From writing a fanzine more than 20 years ago to joining panel discussions about women in the music industry, Shirley Halperin says she keeps one foot in the world of old school print journalism and another in the digital present.
“I came up in a time when the rock journalist was this sort of heralded profession,” says Halperin, the executive editor for music at Variety, where she leads coverage for both the print edition and the magazine’s website. “I find myself and my age to be a huge advantage. … I was around for the biggest physical album sales week in history —until Adele broke it — NSYNC in 2001, with 2.6 million albums, CDs, physical media, sold in one week. And then the music industry cratered for the next seven, eight, nine, 10 years. Things were bad. There were huge amounts of layoffs and those positions of being a music editor at a local paper, they started to go away.”
Realizing that the industry was changing, and her job needed to change with it, she learned to embrace the daily grind and learn how to adapt and use her skills for multiple platforms.
“I worked at UsWeekly, a major magazine that didn’t have a website in 2002. I had to morph into being equally adept at digital as print. I think a lot of people don’t have both those skills. You’re either really good at one or the other and juggling the two is difficult. I feel like I’ve learned how to do it because I’ve had to.”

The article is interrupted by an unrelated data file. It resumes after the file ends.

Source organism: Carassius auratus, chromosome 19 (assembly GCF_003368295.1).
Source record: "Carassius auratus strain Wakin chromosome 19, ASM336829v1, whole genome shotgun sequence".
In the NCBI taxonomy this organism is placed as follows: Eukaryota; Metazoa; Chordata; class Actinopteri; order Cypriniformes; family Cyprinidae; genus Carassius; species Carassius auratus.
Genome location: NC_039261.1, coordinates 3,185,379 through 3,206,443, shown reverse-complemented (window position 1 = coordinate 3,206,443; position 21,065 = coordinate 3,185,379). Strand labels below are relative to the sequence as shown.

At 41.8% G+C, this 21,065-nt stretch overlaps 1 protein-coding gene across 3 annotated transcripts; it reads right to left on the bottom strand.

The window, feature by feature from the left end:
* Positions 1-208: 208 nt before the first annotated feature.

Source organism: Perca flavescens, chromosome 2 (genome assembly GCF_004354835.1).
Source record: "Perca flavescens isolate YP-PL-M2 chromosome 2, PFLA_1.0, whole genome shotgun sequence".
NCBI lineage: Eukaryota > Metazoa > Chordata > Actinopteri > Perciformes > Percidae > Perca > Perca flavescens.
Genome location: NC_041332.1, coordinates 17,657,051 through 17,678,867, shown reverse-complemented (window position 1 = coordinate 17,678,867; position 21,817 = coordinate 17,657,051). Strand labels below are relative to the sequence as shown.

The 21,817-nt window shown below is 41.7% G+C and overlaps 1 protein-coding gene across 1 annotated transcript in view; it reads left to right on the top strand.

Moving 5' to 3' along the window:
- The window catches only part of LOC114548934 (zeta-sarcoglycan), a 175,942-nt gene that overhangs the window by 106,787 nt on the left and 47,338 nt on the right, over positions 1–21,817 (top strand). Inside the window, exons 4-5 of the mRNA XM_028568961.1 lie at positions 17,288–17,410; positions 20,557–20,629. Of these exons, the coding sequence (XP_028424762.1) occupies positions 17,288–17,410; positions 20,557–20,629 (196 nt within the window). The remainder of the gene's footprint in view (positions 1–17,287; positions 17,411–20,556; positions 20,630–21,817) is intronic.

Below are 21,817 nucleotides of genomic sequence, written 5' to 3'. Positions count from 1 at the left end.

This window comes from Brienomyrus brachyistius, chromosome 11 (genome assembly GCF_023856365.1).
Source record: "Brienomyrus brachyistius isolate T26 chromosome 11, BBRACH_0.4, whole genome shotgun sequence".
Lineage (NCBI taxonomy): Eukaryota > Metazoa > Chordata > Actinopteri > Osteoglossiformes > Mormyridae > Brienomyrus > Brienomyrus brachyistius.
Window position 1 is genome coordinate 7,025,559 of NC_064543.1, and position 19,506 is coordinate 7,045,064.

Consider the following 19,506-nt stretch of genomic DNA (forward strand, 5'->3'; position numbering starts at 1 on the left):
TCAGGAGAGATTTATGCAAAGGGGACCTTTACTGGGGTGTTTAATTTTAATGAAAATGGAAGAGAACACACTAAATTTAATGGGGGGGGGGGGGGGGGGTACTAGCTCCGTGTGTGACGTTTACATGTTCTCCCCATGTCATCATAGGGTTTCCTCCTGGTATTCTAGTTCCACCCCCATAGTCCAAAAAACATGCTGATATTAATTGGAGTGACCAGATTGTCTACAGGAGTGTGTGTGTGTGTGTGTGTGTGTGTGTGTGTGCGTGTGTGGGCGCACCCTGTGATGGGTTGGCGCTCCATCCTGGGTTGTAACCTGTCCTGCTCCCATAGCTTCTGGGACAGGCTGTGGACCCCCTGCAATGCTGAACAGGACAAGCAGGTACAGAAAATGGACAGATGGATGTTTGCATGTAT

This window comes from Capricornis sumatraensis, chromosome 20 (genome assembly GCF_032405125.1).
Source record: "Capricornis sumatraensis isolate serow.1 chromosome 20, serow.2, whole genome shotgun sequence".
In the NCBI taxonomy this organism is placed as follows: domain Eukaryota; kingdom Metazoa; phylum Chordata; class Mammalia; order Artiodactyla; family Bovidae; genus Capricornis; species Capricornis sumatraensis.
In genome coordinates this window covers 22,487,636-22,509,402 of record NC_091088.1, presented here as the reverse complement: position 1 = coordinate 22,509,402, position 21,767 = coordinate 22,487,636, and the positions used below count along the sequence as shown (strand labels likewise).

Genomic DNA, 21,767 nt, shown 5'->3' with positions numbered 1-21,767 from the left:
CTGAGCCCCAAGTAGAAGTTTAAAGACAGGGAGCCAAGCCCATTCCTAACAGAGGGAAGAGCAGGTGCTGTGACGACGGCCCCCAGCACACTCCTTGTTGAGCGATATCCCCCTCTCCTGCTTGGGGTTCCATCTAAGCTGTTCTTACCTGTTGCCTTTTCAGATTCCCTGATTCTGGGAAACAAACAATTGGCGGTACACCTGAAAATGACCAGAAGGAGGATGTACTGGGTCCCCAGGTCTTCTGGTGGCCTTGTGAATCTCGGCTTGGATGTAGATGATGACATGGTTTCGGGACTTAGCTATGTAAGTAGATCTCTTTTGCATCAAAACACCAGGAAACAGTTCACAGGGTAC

How, exactly, has she learned to not just juggle the different demands of writing for digital and print but to do it well?
“It’s about managing your time well,” Halperin says. “When I started at the Hollywood Reporter, where we’d hold (an article) for print, to wait for the magazine instead of putting it online. That’s an old school mentality. I still get that from some of my counterparts at magazines. It really is about being able to switch back and forth. I have the way I do my day: The first half of the day is web-focused. When things quiet down in the evening, I can work on print stories. It’s a grind.”
Now add COVID-19 and a year without in-person concerts into the mix and it’s not just music journalism that’s changed.
Putting together a magazine, in which people had been gathering in meeting rooms to pore over photos and layout options, became more challenging. Remote working was already in place before the pandemic, but the subject changed pretty drastically, from who’s touring and releasing a new album to how will the industry adapt and survive.
“The concert industry had been such a cash cow for so many years, running at top speed,” Halperin says. “I never expected to see a massive industry go from 100 to zero in such a short time. It’s really meant a lot of working the phones. The old-school journalists know how to do this and that’s what it’s been like, to cover how agencies, promoters, venues are going to change the way they tour so people don’t get sick coming to see a live show.”
There’s also the business side of things on a larger scale.
“That’s been the biggest change, really, having to look at a beat that stock prices are fluctuating, there’s no money coming in, there are layoffs, there are executives not taking salaries. All that has happened in the last 18 months for a company like Live Nation.”
Shirley Halperin is the executive editor for music at Variety for both its online and print music coverage. She talks with It’s All Journalism host Michael O’Connell about covering all aspects of the music industry, how old-school journalism practices differ from the digital world and the way the music industry adapted to COVID-19.